Columbia, Tennessee

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Columbia is a city in Maury County, Tennessee, United States. The 2008 population was 34,402 according to U.S. Census Bureau estimates. It is the county seat of Maury County[3].

The town is notable for being the self-proclaimed "Mule capital of the world" and honors this fact with Mule Day, a large celebration held annually every April. Columbia is also the home of the national headquarters for the Sons of Confederate Veterans.

Contents

Geography

Columbia is located at 35°36′54″N 87°2′40″W / 35.615°N 87.04444°W / 35.615; -87.04444 (35.615022, -87.044464)[4]. It is nestled along the banks of the Duck River at the southern edge of the Nashville Basin with the higher elevated ridges of the Highland Rim located to the south and west of the city. The Duck River is the longest river located entirely within the state of Tennessee. Free flowing for most of its length, the Duck River is home to over 50 species of freshwater mussels and 151 species of fish, making it the most biologically diverse river in North America. It enters the city of Manchester and meets its confluence with a major tributary, the Little Duck River, at Old Stone Fort State Park, named after an ancient Native American structure between the two rivers believed to be nearly 2,000 years old. The Duck River is sacred to most of the founding Native American tribes east of the Mississippi River.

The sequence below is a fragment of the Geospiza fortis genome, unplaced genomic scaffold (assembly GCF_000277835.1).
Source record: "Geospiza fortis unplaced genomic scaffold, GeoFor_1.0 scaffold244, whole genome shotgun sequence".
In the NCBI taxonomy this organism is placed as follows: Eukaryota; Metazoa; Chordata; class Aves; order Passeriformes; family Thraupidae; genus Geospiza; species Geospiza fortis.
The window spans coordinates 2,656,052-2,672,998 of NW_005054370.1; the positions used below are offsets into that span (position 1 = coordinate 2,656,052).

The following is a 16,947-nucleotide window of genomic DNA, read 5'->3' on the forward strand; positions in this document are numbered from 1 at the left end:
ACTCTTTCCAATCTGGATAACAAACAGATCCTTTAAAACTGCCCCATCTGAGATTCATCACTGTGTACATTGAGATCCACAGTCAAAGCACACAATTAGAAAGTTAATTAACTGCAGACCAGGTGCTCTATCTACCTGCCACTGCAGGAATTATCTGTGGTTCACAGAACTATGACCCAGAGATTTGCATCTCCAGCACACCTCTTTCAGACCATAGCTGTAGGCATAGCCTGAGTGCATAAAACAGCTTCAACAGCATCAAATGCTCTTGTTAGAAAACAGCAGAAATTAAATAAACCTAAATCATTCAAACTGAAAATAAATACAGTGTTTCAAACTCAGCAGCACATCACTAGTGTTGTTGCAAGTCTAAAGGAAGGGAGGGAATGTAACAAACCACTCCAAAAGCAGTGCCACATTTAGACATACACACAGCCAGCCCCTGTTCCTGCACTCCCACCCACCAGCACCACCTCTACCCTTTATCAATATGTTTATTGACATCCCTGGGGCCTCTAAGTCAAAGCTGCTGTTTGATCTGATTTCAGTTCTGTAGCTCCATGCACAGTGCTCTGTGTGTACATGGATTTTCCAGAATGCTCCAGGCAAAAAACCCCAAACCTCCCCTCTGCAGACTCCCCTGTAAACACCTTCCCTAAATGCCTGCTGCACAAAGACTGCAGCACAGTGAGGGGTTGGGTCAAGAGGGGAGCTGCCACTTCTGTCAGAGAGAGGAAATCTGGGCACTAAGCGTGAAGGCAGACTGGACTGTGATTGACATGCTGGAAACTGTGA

According to the United States Census Bureau, the city has a total area of 29.6 square miles (76.7 km²), of which, 29.6 square miles (76.7 km²) of it is land and 0.03% is water. Incorporated in 1817, the city sits at an elevation of 637 feet (194 m).

History

A year after the organization of Maury County in 1807, Columbia was laid out in 1808 and lots were sold. The original town, on the south bank of the Duck River, consisted of only four blocks. The town was incorporated in 1817. For years, it was the county seat of the richest county in agricultural wealth in the state. Today, it is a tourist destination, most of whom are drawn by the numerous historic sites in the area. Attractions include the James K. Polk Ancestral Home, the Columbia Athenaeum, Mule Day, and nearby plantation homes.

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